The constructtabpanel statement creates a tab panel in the current form.
This statement has one parameter:
template – text and tags that contains options for constructing a tab panel (see discussion below).
This statement creates a tab panel in the current form (and also creates any additional forms necessary for the operation of the tab panel). The template parameter allows you to customize how form elements are generated. At a minimum, the template must specify the names of the panels. This simple example generates a tab panel with four panels.
constructtabpanel "<panels:English, Spanish, French, German>"
There are a variety of tags that can be used to customize the tab panel. These tags are discussed below. Tags can be arranged any way you want – all on one line, each on a separate line, or a combination.
Keep in mind that this statement generates regular form objects, just as if you had created them manually. Once the objects are generated, you can manipulate these objects in Graphics Mode any way you like.
A tab panel usually has two or more panels, each with a name. Use the
<panels:name,name,name> tag to specify all the names. You can optionally include spaces in between the names, but they aren’t required.
constructtabpanel "<panels:Football, Baseball, Basketball>"
You can also specify panel names with separate
<panel:name> tags. This is useful if the names contain commas.
constructtabpanel "<panel:Los Angeles, CA> <panel:Phoenix, AZ> <panel:Denver, CO>"
In the example above, each
<panel> tag is on a separate line, but that is not required.
To work properly, the tab panel must be linked with a variable that stores the currently selected panel name. The default variable name is
tabPanelChoice, but you should change that with the
constructtabpanel "<variable:sportChoice><panels:Football, Baseball, Basketball>"
Panorama will automatically create and update the variable for you. (A program can also modify the variable to switch between tab panels. It must use the showvariables statement after modifying the variables value.)
Panorama requires that a separate form be set up for each tab panel. The constructor will do this for you. Each form must be named with a prefix that is unique for this particular tab panel (it must be unique within the database). The default prefix is
TabPanel_, but you should change that with the
constructtabpanel |||<prefix:Language><panels:English, Spanish, French>|||
<prefix> tag automatically adds an underscore to the end of the prefix you specify, so this template will cause three forms to be created with the names:
Language_English Language_Spanish Language_French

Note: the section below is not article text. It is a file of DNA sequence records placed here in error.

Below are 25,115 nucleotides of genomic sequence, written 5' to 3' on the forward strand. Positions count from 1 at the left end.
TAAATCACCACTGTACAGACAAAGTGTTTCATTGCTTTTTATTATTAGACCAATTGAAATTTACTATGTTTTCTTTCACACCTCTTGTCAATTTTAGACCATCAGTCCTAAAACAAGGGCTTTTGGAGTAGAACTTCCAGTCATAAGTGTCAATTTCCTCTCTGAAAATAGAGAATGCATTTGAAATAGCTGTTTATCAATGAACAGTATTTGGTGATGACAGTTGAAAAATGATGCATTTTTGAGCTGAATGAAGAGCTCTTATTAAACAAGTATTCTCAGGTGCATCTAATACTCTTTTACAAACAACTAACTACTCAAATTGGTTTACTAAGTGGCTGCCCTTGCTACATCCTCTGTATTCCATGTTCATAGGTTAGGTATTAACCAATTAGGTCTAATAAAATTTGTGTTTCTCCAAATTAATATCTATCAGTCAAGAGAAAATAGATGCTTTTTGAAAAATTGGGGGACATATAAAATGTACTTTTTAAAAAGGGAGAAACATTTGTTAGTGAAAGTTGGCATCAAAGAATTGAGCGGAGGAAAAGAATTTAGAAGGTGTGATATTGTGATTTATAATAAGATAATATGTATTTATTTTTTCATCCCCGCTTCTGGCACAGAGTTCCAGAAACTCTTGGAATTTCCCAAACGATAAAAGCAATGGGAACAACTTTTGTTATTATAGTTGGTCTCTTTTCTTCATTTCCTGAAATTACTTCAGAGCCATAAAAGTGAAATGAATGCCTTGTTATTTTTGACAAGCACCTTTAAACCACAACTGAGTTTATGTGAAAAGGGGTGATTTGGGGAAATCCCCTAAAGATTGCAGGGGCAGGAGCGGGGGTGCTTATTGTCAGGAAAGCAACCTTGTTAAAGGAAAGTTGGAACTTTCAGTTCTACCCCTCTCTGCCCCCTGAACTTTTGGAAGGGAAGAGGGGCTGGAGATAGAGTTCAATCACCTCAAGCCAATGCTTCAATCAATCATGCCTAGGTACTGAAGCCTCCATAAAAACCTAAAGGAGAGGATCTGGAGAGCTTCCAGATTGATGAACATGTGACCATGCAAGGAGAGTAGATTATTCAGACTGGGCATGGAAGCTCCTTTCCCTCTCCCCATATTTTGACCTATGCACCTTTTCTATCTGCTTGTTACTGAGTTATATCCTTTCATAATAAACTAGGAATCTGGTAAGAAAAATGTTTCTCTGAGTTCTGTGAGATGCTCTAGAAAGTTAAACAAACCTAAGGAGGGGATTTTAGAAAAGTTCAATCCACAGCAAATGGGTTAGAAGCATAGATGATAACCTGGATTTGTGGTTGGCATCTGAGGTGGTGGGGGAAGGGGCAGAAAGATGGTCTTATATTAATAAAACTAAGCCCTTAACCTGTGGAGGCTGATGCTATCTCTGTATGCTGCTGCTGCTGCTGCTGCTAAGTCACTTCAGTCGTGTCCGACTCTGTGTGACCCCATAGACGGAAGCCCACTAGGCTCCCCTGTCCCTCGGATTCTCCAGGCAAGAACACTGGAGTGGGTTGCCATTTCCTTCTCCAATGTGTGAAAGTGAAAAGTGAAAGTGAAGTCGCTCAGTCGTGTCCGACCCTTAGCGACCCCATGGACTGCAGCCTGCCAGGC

We recommend that you always use an underscore at the end of the prefix name, but if you don’t want to do that for some reason you can use the
<rawprefix:text> tag, which doesn’t add a prefix.
Once the forms are created, it’s up to you to fill them with content.
If not specified, the tab panel will be 4 inches high by 6 inches wide. Use the
<width:value> tags to specify different dimensions. These values are normally expressed in points (1 point = 1/72 inch) but you can also specify values in inches (
1 in or
2.5 inch or
0.75") or centimeters (
20 cm). This example creates a panel that is 5 inches high by 7 inches wide.
constructtabpanel |||<height:5"><width:7"><panels:English, Spanish, French, German>|||
<size> tag allows you to choose from three different button sizes:
<size:regular> (the default),
Normally the buttons are “scrunched” up in the center, with each button taking up the minimum possible space. If your template includes the
<widebuttons> tag, the buttons will expand to fill the entire width of the tab panel. In that case, each button will have the same width, so that a button named
Pie will be the same width as a button named
Ice Cream Sundae.
If you don’t want any buttons at all, use the
<hidebuttons> tag. For example, you might want to link the tab panel to a text list or matrix object, or switch panels only under the control of a program.
Panorama normally centers the content within the tab panel. If you want the content placed relative to the upper left hand corner, use the
A tab panel normally has a one-point gray border with rounded corners and a white background. All of this can be customized.
<border:width> tag to customize the thickness of the border. For a thicker border, use larger values. If you don’t want any border at all, set the thickness to zero.
<bordercolor:color> tag to customize the color of the border. You can use the name of the color (
teal, etc.) or an HTML color value. The default color is
CCCCCC (light gray).
<radius:dimension> tag to customize the radius of the border corners. If you want sharp, square corners, set the radius to zero.
<background:percentage> tag to customize the background color of the border. The percentage can be set from 0 (black) to 100 (white). 99 is a nice value that gives a very light gray, and is the default if you use the
<background> tag without any percentage.
If you include the tags
<border:0><hidebuttons> in your template, the tab panel object will be completely invisible. You could still use a separate object (Text List, Pop-up Menu) or a program to switch panels.
<shadow> tag if you would like the tab panel to have a drop shadow.
Tab panels normally don’t require any programming. But using the
<code:program> tag you can set up a program that will run when an item is clicked.
<code:message "You picked "+fruitChoice>
The code can be self contained or it can call a separate procedure with the call statement.
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